16 APRIL, 2018
BY RICHARD DAVIES
Malawi’s Department of Disaster Management Affairs (DoDMA) has reported heavy rain and flooding in parts of Northern and Central Regions, affecting over 2,000 people and damaging roads and hundreds of homes. As many as 4 people have reportedly died or gone missing.
On 11 April heavy rain and flooding affected a total of 27 households in Bundi and Chankholombe areas in Karonga District.
Further heavy rain fell in the following days, which, according to DoDMA, caused “the swelling of the North Rukuru, Rufilya, Kibwe, Changwima, Kyungu, Iponga and Songwe Rivers”.
According to a disaster assessment report by the Karonga District Council “a total of 300 households have been affected in Traditional Authorities Wasambo, Mwirang’ombe and Kirupula. The affected families require immediate food and non-food assistance.”
Around 1,650 people were affected, with many of them forced to evacuate their homes and seek refuge in nearby churches, schools and community based organisations, according to DoDMA.
Local media have reported one person missing in Karonga District. Meanwhile in Rhumpi District, 3 children died after they were swept away by a flooding river, according to media reports.
DoDMA added that heavy rain in Malawi over the last few days have damaged has damaged around 130 homes in Nkhotakota District as well as a road in the Mkaika area.
Earlier this month, storms and heavy rain between 08 and 10 April 2018 affected around 500 people (90 households) in Salima, Central Region. Local authorities said the affected households require food and non-food relief items such as plastic sheets, maize and kitchen utensils.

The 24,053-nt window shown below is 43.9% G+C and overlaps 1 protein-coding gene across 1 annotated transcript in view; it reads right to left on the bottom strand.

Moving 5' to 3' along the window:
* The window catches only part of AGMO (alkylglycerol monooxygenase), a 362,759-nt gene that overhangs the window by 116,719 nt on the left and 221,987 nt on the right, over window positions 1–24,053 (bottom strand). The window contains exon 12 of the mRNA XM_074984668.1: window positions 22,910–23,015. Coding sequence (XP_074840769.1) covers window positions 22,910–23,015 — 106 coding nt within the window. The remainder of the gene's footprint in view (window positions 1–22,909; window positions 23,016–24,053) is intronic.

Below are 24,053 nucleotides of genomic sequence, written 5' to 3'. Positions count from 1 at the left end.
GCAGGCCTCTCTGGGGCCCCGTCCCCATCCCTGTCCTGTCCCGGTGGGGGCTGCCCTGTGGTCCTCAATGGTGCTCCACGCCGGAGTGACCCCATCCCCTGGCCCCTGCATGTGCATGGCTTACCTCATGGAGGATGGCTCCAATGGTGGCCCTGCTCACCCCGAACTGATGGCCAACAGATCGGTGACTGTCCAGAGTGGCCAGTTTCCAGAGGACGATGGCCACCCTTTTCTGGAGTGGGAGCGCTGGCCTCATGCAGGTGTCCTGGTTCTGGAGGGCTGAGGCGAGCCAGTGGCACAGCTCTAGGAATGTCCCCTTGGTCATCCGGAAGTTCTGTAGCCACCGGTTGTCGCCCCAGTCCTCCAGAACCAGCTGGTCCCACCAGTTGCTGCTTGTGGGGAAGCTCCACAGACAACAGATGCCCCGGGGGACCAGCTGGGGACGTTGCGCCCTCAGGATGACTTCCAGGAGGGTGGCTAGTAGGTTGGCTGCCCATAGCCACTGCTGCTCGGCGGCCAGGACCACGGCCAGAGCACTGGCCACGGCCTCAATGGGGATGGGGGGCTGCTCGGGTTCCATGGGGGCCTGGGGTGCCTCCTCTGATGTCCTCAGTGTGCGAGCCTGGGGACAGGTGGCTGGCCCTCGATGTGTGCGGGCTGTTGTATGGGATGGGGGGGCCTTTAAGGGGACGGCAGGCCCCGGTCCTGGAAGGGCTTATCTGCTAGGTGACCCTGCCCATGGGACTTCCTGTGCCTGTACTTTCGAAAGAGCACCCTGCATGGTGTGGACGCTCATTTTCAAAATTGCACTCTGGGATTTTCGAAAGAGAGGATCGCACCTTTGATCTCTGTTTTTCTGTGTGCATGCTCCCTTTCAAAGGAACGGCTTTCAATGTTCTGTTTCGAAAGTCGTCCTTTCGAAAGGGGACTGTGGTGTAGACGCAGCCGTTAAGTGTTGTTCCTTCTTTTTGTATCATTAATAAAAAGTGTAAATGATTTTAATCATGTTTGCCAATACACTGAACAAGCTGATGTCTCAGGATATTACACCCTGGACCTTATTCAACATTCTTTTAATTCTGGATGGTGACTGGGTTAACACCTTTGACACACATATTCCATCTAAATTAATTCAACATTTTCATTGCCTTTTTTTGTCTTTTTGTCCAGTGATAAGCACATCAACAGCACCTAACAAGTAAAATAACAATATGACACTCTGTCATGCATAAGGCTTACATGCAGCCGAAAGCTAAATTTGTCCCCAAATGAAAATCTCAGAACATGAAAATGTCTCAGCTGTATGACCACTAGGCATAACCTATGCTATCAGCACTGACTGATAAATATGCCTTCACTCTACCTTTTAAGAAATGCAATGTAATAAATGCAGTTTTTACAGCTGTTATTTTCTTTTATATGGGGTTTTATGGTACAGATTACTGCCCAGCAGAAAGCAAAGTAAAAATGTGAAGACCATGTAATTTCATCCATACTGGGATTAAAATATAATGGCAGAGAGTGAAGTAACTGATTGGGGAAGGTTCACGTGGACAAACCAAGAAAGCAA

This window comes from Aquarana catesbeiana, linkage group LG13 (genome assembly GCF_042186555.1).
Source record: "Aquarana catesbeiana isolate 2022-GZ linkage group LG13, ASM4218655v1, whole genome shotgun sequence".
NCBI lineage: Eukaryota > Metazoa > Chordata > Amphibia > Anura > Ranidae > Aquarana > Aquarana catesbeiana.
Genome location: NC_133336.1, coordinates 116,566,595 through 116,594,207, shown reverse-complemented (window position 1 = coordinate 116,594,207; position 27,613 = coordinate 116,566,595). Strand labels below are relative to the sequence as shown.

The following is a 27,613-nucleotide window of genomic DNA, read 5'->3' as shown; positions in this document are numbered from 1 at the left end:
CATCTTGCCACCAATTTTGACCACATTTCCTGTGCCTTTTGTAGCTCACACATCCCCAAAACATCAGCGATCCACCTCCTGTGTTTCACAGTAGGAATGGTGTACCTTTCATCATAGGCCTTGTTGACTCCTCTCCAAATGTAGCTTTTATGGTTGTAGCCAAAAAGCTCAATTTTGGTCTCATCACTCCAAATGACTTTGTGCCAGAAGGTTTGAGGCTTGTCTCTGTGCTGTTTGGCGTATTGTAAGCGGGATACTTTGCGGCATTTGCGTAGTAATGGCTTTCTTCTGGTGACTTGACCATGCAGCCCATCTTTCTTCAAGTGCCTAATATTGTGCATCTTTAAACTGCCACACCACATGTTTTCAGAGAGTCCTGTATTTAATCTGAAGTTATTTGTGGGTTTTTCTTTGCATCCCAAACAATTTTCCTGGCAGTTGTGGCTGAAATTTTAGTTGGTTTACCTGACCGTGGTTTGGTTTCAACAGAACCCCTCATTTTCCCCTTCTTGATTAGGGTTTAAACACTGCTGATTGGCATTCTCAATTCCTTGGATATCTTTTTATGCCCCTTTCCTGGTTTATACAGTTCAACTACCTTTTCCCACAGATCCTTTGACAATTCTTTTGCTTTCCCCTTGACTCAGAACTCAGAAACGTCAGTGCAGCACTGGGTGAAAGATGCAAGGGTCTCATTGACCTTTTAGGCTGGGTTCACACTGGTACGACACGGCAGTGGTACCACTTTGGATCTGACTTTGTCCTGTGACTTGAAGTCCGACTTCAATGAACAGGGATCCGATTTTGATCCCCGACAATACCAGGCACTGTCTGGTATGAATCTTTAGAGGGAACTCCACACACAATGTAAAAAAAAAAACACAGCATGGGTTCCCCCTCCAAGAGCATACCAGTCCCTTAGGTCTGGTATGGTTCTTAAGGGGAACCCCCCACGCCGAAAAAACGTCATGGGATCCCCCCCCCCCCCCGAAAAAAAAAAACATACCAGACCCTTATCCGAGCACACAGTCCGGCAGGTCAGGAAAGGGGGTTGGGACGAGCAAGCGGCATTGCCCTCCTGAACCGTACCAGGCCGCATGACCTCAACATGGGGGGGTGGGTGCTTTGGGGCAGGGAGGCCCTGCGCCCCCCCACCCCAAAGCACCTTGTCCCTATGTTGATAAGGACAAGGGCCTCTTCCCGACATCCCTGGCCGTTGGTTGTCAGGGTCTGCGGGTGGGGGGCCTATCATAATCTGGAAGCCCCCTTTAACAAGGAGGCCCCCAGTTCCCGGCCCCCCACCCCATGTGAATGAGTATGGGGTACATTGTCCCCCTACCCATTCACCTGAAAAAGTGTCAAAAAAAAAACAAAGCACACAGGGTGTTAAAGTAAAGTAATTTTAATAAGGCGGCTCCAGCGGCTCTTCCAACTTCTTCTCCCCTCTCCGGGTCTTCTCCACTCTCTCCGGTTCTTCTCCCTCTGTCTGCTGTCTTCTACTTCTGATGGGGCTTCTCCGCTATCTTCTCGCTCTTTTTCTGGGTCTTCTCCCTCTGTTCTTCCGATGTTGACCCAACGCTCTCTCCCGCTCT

During that period the rain also damaged 45 hectares of crops, mainly cassava, rice and maize in Nkhata Bay. One house was completely destroyed.
Flood damage in Salima, Malawi, April 2018. Photo: Malawi’s Department of Disaster Management Affairs
Malawi To Establish A Database For Tracking Disaster Losses
Earlier this month Malawi announced plans to establish a database that will be used to track disaster losses.
The database will be developed with financial support from the European Union and World Bank under a project called ‘Building Disaster Resilience in Sub-Saharan African Region, Countries and Communities.’
Principal Secretary responsible for administration in the Office of the President and Cabinet, Cliff Chiunda, said the country has been lagging behind in conducting systematic post disaster risk assessments (PDNA) and that the establishment of the database will solve the puzzle.
“In 2015, Malawi was hit by the worst floods that affected 1.1 million people and displaced 374,000 people with 106 deaths and 172 people unaccounted for. In the following year, Malawi was affected by a devastating drought that affected over 8 million people and rendered about 6.5 million people food insecure in 24 of the 28 districts of the country.
“PDNA that were conducted after the two disaster events revealed total damages and losses of K145.6 billion and K275 billion respectively. These are the only two disaster events where government conducted a systematic PDNA. The damages and losses of the rest of the other disaster events remain unaccounted for.
“Thus, when this project is successfully implemented, Malawi will be able to track and record damages and losses due to different disasters, which will form the evidence base for various information users and decision makers. This, I am sure, will improve the national policy decisions for the disaster risk management in the country,” said Chiunda.